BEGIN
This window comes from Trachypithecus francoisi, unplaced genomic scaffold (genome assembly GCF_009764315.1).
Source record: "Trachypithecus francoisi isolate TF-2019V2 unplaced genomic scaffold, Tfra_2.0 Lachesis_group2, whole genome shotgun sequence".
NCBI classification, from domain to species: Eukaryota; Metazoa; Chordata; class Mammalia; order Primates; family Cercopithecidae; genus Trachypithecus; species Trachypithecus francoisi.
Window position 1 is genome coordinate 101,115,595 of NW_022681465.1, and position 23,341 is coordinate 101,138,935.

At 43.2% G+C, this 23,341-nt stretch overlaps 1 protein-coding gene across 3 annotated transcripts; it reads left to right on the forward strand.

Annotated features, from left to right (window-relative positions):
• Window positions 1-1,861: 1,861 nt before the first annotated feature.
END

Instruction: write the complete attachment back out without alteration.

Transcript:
This window comes from Trachypithecus francoisi, unplaced genomic scaffold (genome assembly GCF_009764315.1).
Source record: "Trachypithecus francoisi isolate TF-2019V2 unplaced genomic scaffold, Tfra_2.0 Lachesis_group2, whole genome shotgun sequence".
NCBI classification, from domain to species: Eukaryota; Metazoa; Chordata; class Mammalia; order Primates; family Cercopithecidae; genus Trachypithecus; species Trachypithecus francoisi.
Window position 1 is genome coordinate 101,115,595 of NW_022681465.1, and position 23,341 is coordinate 101,138,935.

At 43.2% G+C, this 23,341-nt stretch overlaps 1 protein-coding gene across 3 annotated transcripts; it reads left to right on the forward strand.

Annotated features, from left to right (window-relative positions):
• Window positions 1-1,861: 1,861 nt before the first annotated feature.